The Town of Lincoln Massachusetts


Lincoln is a town in the historic area of Middlesex County, Massachusetts. First settled by Europeans in 1654, as a part of Concord, Lincoln was split from Concord, and incorporated as a separate town in 1754. Chambers Russell, a representative of the Court of the King, in Boston, was influential in the town’s creation. In gratitude, Russell was asked to name the new town. He chose Lincoln, after his family home in Lincolnshire, England.

Paul Revere was captured by British soldiers in Lincoln on the night of April 18, 1775. Minutemen from Lincoln were the first to arrive to reinforce the colonists protecting American stores of ammunition and arms in Concord. Colonel Abijah Pierce of Lincoln led his troops, armed first with only a cane. He upgraded his weapon to a British musket after the battle. Several British soldiers who fell in Lincoln are buried in the town cemetery.

Lincoln is known as a community with a wonderful heritage in terms of agriculture, land preservation, culture and historical significance. The list of numerous sites to see in historic Lincoln include the following: Codman House, DeCordova Museum & Sculpture Park, Gropius House, Lincoln Land Conservation Trust (LLCT) , Mass Audubon’s Drumlin Farm Wildlife Sanctuary, Minuteman National Historic Park, The Pierce House, Thoreau Institute and Walden Pond. Few towns offer so much to see of historical significance and such natural beauty.


From Our Blog

J. Butler Property Management, LLC. : Lincoln, Massachusetts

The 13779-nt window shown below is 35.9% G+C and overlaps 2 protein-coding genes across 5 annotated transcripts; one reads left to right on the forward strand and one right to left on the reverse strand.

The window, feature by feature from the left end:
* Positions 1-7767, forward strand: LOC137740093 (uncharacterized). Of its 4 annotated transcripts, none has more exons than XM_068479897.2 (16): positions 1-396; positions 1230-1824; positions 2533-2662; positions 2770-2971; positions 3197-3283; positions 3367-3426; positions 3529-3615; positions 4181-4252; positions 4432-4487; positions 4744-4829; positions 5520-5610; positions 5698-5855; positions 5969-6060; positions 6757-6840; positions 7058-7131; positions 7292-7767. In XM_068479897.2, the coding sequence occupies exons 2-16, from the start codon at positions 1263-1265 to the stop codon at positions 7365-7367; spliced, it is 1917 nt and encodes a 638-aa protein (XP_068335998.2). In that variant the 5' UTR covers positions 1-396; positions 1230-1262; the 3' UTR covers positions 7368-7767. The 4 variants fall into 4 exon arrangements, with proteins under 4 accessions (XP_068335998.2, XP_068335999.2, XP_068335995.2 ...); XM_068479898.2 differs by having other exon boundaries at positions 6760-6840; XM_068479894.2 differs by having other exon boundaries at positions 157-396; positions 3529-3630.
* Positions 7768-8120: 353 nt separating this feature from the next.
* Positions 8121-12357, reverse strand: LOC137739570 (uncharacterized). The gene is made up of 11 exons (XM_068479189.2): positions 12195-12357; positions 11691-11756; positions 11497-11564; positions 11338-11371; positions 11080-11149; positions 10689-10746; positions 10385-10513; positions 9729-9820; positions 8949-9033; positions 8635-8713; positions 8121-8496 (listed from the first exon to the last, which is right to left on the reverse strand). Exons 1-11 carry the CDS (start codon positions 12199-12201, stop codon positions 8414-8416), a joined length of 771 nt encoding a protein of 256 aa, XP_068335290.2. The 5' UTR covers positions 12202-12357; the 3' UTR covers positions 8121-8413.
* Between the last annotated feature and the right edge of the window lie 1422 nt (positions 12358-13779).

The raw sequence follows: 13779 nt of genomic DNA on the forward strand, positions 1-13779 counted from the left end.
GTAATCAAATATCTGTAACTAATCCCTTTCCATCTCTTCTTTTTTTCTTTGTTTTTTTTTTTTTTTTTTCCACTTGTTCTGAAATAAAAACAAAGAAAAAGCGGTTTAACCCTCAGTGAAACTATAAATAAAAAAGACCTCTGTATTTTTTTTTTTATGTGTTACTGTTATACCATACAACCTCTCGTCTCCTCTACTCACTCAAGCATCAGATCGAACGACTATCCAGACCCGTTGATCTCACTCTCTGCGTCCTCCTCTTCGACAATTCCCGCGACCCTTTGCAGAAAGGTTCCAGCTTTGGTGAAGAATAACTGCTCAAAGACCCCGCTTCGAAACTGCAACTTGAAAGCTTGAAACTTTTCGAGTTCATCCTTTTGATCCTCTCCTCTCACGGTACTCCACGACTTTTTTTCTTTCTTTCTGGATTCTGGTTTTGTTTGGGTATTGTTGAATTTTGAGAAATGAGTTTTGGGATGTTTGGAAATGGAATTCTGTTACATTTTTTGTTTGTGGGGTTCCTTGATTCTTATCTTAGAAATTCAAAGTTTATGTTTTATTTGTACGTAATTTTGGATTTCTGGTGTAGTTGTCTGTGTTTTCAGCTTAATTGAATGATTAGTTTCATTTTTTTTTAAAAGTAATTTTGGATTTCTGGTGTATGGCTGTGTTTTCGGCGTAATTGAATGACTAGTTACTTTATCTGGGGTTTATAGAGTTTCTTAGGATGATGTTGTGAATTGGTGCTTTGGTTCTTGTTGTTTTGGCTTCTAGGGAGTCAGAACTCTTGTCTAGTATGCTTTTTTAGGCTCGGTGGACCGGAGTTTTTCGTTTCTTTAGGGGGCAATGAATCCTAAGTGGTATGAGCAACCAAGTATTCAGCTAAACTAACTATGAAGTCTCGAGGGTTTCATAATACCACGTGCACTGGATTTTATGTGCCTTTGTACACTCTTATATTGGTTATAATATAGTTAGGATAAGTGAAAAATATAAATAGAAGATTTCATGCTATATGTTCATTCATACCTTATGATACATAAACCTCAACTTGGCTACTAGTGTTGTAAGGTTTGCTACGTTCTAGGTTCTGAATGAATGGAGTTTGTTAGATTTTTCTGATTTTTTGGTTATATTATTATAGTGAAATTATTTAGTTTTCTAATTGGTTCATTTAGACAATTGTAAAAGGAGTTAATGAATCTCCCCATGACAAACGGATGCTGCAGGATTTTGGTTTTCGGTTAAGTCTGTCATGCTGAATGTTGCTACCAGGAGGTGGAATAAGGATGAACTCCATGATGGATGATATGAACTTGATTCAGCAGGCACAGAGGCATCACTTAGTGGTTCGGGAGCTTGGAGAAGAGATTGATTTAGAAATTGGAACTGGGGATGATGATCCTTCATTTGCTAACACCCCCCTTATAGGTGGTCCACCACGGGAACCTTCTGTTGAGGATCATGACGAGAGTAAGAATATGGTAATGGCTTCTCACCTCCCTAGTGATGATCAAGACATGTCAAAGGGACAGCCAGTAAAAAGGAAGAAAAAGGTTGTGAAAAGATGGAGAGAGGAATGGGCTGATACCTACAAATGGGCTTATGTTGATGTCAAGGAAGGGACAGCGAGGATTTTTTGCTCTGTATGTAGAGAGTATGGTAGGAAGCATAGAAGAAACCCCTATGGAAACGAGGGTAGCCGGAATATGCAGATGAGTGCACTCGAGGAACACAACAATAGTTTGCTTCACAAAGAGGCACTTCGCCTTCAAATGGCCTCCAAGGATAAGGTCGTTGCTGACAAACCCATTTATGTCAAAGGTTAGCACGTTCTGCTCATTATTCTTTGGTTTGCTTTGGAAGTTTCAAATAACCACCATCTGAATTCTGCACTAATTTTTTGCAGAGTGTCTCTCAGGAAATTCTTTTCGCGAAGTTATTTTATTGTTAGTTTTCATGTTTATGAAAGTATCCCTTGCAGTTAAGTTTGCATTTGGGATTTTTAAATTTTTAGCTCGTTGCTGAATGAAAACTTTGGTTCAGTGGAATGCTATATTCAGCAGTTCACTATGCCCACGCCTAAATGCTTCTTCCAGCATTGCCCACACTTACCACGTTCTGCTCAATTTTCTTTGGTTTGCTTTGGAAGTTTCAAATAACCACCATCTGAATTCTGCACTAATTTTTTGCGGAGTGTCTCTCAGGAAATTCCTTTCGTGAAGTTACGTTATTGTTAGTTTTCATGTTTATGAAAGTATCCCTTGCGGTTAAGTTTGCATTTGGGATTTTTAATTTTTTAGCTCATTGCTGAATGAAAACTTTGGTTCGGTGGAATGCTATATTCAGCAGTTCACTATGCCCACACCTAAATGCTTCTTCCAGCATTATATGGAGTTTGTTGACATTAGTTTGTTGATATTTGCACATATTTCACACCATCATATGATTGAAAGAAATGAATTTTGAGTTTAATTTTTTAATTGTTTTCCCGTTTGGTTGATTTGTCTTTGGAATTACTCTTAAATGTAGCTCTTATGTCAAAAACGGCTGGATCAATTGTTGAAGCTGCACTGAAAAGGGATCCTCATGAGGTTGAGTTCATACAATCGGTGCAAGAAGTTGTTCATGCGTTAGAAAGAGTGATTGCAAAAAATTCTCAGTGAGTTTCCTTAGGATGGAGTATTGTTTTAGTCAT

Property managers have a duty to address illegal activity, not just after it happens but before it happens and the damage is done. They do so in part by becoming adept at identifying the warning signs of criminal activity. Elsewhere on this website, we talked about a program developed by the Independent Fundamental Churches of America (IFCA) designed to do just this. The second phase of this three-phase program is to conduct a thorough inspection of the property. The CPTED (Crime Prevention through Environmental Design) survey incorporates an inspection to ensure that doors, windows and locks are in compliance with minimum standards, an evaluation of exterior lighting and landscape maintenance standards and a review of key control procedures. The inspection looks at peepholes, auxiliary locks for windows, deadbolts, three-inch screws in strike plates, landscaping and lighting. Something so simple as how you trim your bushes and trees can be a huge factor in discouraging (or inviting) criminal activity. The survey incorporates both a day inspection and a night inspection. At nighttime, the focus is on lighting. The CPTED survey also contains a maintenance review. A poorly maintained, deteriorating property indicates lack of concern by the tenants and owner, making it appear like a welcome mat to unwanted prospective tenants. A property that appears to be well maintained, on the other hand, projects an image of a community that is safe, quiet and clean, thus attracting quality tenants.